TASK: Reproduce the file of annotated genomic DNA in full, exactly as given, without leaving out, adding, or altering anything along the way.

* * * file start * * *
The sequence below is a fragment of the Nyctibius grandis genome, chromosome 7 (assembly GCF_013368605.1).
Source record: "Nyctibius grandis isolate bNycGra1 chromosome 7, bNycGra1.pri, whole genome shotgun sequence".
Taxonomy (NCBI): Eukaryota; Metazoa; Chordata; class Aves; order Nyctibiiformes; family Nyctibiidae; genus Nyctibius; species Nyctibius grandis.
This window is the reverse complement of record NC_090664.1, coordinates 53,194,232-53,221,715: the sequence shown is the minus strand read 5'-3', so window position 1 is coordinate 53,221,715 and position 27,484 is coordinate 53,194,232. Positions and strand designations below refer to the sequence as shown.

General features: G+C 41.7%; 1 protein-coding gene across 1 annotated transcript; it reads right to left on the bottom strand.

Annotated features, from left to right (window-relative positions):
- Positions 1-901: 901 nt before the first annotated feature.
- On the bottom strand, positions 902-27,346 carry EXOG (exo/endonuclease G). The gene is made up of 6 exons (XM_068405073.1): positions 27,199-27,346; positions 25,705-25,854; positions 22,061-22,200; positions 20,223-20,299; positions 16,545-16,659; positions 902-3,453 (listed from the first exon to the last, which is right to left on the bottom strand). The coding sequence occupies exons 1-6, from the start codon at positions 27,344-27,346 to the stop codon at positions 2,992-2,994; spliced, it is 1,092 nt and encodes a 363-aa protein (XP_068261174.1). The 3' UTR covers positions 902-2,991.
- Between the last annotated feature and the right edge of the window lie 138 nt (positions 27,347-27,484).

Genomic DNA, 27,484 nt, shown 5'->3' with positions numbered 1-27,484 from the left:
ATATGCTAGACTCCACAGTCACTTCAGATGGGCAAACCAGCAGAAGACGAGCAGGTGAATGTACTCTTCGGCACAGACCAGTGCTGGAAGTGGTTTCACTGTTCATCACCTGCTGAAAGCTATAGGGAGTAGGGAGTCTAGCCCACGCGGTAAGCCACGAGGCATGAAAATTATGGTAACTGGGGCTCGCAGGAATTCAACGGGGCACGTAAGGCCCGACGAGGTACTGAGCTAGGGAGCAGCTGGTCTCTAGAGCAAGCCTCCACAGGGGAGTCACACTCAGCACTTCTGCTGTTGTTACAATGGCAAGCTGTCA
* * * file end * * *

The sequence below is a fragment of the Nyctibius grandis genome, chromosome 7 (assembly GCF_013368605.1).
Source record: "Nyctibius grandis isolate bNycGra1 chromosome 7, bNycGra1.pri, whole genome shotgun sequence".
Taxonomy (NCBI): Eukaryota; Metazoa; Chordata; class Aves; order Nyctibiiformes; family Nyctibiidae; genus Nyctibius; species Nyctibius grandis.
This window is the reverse complement of record NC_090664.1, coordinates 53,194,232-53,221,715: the sequence shown is the minus strand read 5'-3', so window position 1 is coordinate 53,221,715 and position 27,484 is coordinate 53,194,232. Positions and strand designations below refer to the sequence as shown.

General features: G+C 41.7%; 1 protein-coding gene across 1 annotated transcript; it reads right to left on the bottom strand.

Annotated features, from left to right (window-relative positions):
- Positions 1-901: 901 nt before the first annotated feature.
- On the bottom strand, positions 902-27,346 carry EXOG (exo/endonuclease G). The gene is made up of 6 exons (XM_068405073.1): positions 27,199-27,346; positions 25,705-25,854; positions 22,061-22,200; positions 20,223-20,299; positions 16,545-16,659; positions 902-3,453 (listed from the first exon to the last, which is right to left on the bottom strand). The coding sequence occupies exons 1-6, from the start codon at positions 27,344-27,346 to the stop codon at positions 2,992-2,994; spliced, it is 1,092 nt and encodes a 363-aa protein (XP_068261174.1). The 3' UTR covers positions 902-2,991.
- Between the last annotated feature and the right edge of the window lie 138 nt (positions 27,347-27,484).

Genomic DNA, 27,484 nt, shown 5'->3' with positions numbered 1-27,484 from the left:
ATATGCTAGACTCCACAGTCACTTCAGATGGGCAAACCAGCAGAAGACGAGCAGGTGAATGTACTCTTCGGCACAGACCAGTGCTGGAAGTGGTTTCACTGTTCATCACCTGCTGAAAGCTATAGGGAGTAGGGAGTCTAGCCCACGCGGTAAGCCACGAGGCATGAAAATTATGGTAACTGGGGCTCGCAGGAATTCAACGGGGCACGTAAGGCCCGACGAGGTACTGAGCTAGGGAGCAGCTGGTCTCTAGAGCAAGCCTCCACAGGGGAGTCACACTCAGCACTTCTGCTGTTGTTACAATGGCAAGCTGTCA